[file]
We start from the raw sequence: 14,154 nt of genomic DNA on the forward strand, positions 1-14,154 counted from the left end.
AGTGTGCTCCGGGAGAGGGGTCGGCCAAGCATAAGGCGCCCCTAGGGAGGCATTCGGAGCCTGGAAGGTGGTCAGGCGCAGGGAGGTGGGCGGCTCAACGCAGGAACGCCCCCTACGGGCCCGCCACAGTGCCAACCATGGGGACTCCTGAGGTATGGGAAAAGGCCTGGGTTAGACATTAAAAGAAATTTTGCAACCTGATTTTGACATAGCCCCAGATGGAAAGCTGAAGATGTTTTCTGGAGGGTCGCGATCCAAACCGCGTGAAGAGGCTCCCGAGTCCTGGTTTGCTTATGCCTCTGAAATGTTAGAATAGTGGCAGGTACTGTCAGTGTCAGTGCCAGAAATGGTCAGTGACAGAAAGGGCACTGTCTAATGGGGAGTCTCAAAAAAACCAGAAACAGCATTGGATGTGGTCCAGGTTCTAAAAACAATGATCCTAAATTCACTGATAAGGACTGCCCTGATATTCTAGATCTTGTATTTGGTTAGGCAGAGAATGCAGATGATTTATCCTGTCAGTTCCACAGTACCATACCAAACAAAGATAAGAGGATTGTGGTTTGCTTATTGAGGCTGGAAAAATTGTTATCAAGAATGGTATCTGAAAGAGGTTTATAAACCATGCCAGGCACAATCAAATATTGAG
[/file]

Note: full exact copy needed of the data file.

We start from the raw sequence: 14,154 nt of genomic DNA on the forward strand, positions 1-14,154 counted from the left end.
AGTGTGCTCCGGGAGAGGGGTCGGCCAAGCATAAGGCGCCCCTAGGGAGGCATTCGGAGCCTGGAAGGTGGTCAGGCGCAGGGAGGTGGGCGGCTCAACGCAGGAACGCCCCCTACGGGCCCGCCACAGTGCCAACCATGGGGACTCCTGAGGTATGGGAAAAGGCCTGGGTTAGACATTAAAAGAAATTTTGCAACCTGATTTTGACATAGCCCCAGATGGAAAGCTGAAGATGTTTTCTGGAGGGTCGCGATCCAAACCGCGTGAAGAGGCTCCCGAGTCCTGGTTTGCTTATGCCTCTGAAATGTTAGAATAGTGGCAGGTACTGTCAGTGTCAGTGCCAGAAATGGTCAGTGACAGAAAGGGCACTGTCTAATGGGGAGTCTCAAAAAAACCAGAAACAGCATTGGATGTGGTCCAGGTTCTAAAAACAATGATCCTAAATTCACTGATAAGGACTGCCCTGATATTCTAGATCTTGTATTTGGTTAGGCAGAGAATGCAGATGATTTATCCTGTCAGTTCCACAGTACCATACCAAACAAAGATAAGAGGATTGTGGTTTGCTTATTGAGGCTGGAAAAATTGTTATCAAGAATGGTATCTGAAAGAGGTTTATAAACCATGCCAGGCACAATCAAATATTGAG